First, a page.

There are many pro’s and con’s when it comes to container homes and traditional homes. Traditional housing is all around us and has been the popular building method of choice for many years. Container homes are a newer architectural concept but are quickly growing in popularity.
A prefabricated home or office space is when a converted steel shipping unit that is used for transporting goods on trains, trucks, and ships is turned into a liveable and usable space. Buildings of all shapes and sizes can be created from these storage boxes.
All the many perks and downfalls of both conversions and traditional housing are leaving architects, builders, and homeowners divided. This article will review the various benefits and limitations of both forms of construction.
Conversions are typically more cost-effective than conventional housing because they require fewer building materials and labour to be constructed. They also have more predictable costs, as most of the work is completed on a factory floor for a fixed price.
There are very few fixed prices when it comes to traditional housing which makes budgeting much more uncertain. The only variable costs involved in a conversion are the delivery to the site costs, site preparation, foundations, assembly, and utility connections. This is far less when compared to traditional housing.
Many conversions are available as prefabricated modular homes, making construction time shorter. Also, most of the building code inspections can be done at the factory which further makes the time frame quicker.
Conversions are therefore quick to construct and have a more reliable timeline in comparison to conventional housing. Some contractors are even able to build a home in under a month, whereas traditional brick and mortar structures on average take around 4 – 6 months to make.
There are certain architectural limitations when it comes to the designs. Prefabricated structures are made from heavy steel to transport goods, so they don’t feature the necessary accommodations for a traditional living area that a conventional home does. Door and window holes and moisture can compromise the structural integrity of a unit, whereas traditional housing is open to a variety of design possibilities with far fewer structural limitations and considerations.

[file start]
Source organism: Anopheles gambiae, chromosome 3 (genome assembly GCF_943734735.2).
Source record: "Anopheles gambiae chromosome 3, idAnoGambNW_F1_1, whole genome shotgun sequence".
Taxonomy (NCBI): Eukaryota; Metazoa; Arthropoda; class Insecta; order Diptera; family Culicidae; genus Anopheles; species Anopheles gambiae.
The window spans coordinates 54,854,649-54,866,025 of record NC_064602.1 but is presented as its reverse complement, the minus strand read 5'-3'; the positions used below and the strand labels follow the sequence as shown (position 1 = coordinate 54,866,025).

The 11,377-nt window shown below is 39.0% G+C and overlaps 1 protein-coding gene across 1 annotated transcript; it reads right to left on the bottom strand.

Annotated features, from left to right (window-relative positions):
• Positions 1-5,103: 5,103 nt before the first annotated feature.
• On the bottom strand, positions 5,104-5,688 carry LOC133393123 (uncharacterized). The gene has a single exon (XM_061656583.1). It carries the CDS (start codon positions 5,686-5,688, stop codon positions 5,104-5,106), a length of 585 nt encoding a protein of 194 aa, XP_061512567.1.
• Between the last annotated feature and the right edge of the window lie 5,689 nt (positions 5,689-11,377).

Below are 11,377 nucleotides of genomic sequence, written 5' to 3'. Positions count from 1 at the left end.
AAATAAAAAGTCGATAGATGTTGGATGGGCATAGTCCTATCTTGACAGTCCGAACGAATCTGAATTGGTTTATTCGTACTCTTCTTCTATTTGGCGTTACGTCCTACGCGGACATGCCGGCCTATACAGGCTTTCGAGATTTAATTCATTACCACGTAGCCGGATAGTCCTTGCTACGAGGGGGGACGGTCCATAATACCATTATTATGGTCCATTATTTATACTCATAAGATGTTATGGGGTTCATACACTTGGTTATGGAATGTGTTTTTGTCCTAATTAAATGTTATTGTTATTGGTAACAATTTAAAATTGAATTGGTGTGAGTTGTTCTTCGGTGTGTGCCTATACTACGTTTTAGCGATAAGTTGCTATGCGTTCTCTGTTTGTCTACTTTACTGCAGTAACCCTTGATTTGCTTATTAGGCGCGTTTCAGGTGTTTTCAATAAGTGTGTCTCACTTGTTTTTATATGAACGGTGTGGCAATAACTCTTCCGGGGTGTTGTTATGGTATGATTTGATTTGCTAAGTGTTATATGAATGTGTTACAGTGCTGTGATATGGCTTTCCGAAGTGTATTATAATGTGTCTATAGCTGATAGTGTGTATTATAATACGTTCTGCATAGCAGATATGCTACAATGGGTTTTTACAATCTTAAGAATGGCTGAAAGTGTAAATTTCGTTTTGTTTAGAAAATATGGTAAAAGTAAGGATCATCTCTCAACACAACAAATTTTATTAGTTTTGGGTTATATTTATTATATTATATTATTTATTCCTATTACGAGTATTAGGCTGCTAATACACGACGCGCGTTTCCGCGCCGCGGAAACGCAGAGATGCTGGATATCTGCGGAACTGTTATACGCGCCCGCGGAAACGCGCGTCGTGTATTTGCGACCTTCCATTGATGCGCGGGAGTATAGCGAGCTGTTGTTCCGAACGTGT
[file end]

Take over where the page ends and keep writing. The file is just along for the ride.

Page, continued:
Using disused stockpile units as building blocks is an effective way of recycling them, but the environmental impact of these homes is still larger than it appears at first glance. Most factory-built conversions are built from ‘one-use’ – which means they have only been used for a single trip.
These units tend to be in good condition so they are ideal for building with, in comparison to those that have gone ‘out-of-service’ and may be damaged from years of use. But taking one with lots of available life out of service after one use is not effective recycling. It also comprises of way more steel than what you would need to build a house – if a unit was recycled as steel it would be enough steel studs for 14 framed houses of the same size.
Before these kind of homes can be habitable, the entire unit must be sandblasted, the flooring replaced or sealed, and all the openings need to be cut with a torch. There are also carbon emissions associated with transport and assembling so a home is not necessarily a more ecologically friendly option than a conventional building. But we cannot forget that the construction and renovation of traditional buildings use precious natural resources and poorly designed and constructed buildings use more energy, increasing the demand for energy production and contributing to global warming.
A well-maintained conversion can retain its resale value much like a traditional home. Conversions are fairly easy to resell too since they are not locked to a location, but rather they can be loaded onto a truck and shipped almost anywhere. Like a conventional home, these type of homes are a good long-term investment as they can last up to 50 years. And like a conventional home, they are also a safe investment as they are very acceptable to insurers due to the structural integrity of a unit, sufficient security systems, and their anti-leak roof structure.
We hope this article has provided a comprehensive review of conversions in comparison to traditional housing. There are major differences between the two housing options, with both having their own unique strengths and weaknesses.